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15 Cards in this Set
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Categorical measurements (variables)

Reflect qualitative differences rather than quantitative ones (ex. categories such as yes/no, pass/fail, male/female).
The only requirements are those of mutual exclusivity and exhaustiveness. There is no necessary sense in which one category has more or less of a particular quality: they are simply different. 

mutual exclusivity

Each observation (person, case, score) cannot fall into more than one category; one cannot, for example, both pass and fail a test at the same time.


exhaustiveness

Means that your category system should have enough
categories for all the observations. For biological sex there should be no observations (in this case people) who are neither male nor female. 

ordinal measurement

(the assumptions of mutual exclusivity and exhaustiveness apply)
The categories themselves can be rankordered with reference to some external criterion such that being in one category can be regarded as having more or less of some underlying quality than being in another category. The rankings reflect more or less of something but not how much more or less (ex. excellent, fair, poor). *The fundamental unit of measurement is not known. 

Examples of ordinal measurements

Attitudes, intentions, opinions, personality
characteristics, psychological wellbeing, depression, etc.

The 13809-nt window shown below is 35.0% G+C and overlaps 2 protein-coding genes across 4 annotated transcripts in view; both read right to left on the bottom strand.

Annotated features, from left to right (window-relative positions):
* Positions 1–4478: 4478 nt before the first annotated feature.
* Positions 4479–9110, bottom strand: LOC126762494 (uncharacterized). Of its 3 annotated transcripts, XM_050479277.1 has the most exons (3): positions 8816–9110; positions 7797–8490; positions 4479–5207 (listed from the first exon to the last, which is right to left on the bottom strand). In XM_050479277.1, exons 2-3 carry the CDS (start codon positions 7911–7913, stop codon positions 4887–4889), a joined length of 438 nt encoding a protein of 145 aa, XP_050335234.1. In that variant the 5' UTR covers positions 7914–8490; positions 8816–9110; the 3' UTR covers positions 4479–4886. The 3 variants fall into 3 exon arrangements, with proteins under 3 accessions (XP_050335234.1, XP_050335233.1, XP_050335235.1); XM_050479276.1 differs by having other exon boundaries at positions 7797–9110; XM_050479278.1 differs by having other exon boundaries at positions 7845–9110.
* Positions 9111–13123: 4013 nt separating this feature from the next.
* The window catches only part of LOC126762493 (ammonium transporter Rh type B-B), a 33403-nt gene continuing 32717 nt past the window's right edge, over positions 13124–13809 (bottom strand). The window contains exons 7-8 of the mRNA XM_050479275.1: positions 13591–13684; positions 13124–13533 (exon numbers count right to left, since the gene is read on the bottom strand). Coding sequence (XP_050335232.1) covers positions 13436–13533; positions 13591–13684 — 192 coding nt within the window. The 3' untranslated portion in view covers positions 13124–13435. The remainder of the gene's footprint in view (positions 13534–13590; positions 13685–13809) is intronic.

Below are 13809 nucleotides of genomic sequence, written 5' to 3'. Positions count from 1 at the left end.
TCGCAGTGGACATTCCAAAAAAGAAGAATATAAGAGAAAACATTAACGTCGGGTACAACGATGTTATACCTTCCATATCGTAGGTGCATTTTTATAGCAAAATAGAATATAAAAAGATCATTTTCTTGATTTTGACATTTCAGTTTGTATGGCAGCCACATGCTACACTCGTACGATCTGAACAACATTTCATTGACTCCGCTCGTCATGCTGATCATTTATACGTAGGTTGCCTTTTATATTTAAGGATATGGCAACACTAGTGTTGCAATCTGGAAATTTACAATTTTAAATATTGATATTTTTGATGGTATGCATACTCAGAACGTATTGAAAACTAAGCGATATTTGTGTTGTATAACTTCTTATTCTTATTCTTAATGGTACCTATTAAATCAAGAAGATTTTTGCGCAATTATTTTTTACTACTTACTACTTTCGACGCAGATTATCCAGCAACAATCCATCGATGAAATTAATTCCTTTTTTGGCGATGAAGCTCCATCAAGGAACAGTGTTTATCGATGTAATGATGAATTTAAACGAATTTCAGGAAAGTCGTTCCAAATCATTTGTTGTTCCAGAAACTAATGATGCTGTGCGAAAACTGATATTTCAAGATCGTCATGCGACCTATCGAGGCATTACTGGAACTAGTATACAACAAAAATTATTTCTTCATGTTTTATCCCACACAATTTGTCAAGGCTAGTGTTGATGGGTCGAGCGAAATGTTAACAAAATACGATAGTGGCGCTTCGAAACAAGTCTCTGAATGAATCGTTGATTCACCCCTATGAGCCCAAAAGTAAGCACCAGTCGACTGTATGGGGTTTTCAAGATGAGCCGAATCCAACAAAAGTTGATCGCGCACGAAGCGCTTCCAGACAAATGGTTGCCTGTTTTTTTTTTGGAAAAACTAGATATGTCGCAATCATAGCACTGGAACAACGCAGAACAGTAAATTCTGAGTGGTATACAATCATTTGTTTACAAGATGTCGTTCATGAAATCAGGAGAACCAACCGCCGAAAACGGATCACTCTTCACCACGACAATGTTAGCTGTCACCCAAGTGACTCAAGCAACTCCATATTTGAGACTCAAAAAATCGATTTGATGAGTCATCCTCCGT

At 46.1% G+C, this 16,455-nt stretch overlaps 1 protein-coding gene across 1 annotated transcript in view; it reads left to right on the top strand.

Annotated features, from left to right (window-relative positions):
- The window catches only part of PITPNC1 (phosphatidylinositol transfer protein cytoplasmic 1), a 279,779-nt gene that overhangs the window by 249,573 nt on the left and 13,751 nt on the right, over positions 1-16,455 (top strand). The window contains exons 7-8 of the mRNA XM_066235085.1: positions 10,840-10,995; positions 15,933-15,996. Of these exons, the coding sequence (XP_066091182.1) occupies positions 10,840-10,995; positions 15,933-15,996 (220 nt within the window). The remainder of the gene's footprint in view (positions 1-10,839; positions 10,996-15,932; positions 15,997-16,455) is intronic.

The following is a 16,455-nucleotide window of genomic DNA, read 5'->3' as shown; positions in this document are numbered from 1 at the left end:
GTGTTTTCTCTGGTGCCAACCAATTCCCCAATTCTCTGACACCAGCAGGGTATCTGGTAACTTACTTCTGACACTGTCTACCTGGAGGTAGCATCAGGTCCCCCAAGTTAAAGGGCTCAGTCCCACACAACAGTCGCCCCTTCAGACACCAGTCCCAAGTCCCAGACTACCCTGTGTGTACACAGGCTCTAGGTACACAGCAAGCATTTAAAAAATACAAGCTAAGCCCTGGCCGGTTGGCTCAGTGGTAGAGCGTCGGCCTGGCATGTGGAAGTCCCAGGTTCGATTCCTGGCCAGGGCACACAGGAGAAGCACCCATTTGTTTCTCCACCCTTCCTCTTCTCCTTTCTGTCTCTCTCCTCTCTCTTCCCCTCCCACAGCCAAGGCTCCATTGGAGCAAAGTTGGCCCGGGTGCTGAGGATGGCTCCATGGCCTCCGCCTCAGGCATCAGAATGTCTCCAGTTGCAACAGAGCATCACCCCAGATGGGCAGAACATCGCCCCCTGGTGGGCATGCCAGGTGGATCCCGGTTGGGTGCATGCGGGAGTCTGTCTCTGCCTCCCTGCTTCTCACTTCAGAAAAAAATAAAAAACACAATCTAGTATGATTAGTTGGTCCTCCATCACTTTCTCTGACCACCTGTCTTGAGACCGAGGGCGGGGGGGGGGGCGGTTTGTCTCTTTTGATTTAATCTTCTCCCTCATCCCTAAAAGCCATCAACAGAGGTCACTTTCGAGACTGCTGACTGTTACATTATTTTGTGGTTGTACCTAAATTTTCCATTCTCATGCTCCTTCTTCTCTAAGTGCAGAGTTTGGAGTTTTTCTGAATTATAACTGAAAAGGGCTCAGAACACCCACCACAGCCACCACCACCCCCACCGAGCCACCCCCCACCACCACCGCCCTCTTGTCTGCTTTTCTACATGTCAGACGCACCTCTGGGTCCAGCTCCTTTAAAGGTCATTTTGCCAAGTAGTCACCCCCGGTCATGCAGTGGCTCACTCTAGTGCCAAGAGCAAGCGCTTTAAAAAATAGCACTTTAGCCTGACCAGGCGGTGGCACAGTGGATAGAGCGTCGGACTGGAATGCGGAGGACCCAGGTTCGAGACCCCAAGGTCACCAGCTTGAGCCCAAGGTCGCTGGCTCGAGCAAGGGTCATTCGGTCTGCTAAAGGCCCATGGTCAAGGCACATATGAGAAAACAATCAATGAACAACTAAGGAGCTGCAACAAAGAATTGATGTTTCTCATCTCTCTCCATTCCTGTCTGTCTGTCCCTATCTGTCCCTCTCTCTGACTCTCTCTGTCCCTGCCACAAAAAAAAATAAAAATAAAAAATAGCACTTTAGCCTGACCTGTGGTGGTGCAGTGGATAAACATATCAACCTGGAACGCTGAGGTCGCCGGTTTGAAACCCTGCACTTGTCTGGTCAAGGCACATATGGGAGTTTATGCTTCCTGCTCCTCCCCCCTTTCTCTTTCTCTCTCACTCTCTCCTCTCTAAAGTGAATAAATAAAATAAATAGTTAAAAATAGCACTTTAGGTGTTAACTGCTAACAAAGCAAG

interval level measures

Numerically equal distances on the scale reflect equal
differences in the underlying dimension (IQ scores use interval level measures). 

Ratio scale
measurement 
Implies
the existence of a potential absolute zero value (ex. length, time and number of correct answers on a test). 

discrete variables

Measures that can have only discrete, whole number values.


continuous variables

Variables such as height and time, can be divided into ever smaller units of measure, can also be divided up into an infinite number of fractional parts.


approximate value

A single figure recorded when measuring a continuous variable.


descriptive statistics

describes large amounts of data (ex. body weight)


inferential statistics

makes intelligent guess about populations (using sample data)


sample

a set of observations drawn from a population of interest


population

all possible observations about which we'd like to know something


variables

observations of physical, attitudinal, and behavior characteristics that can take on different values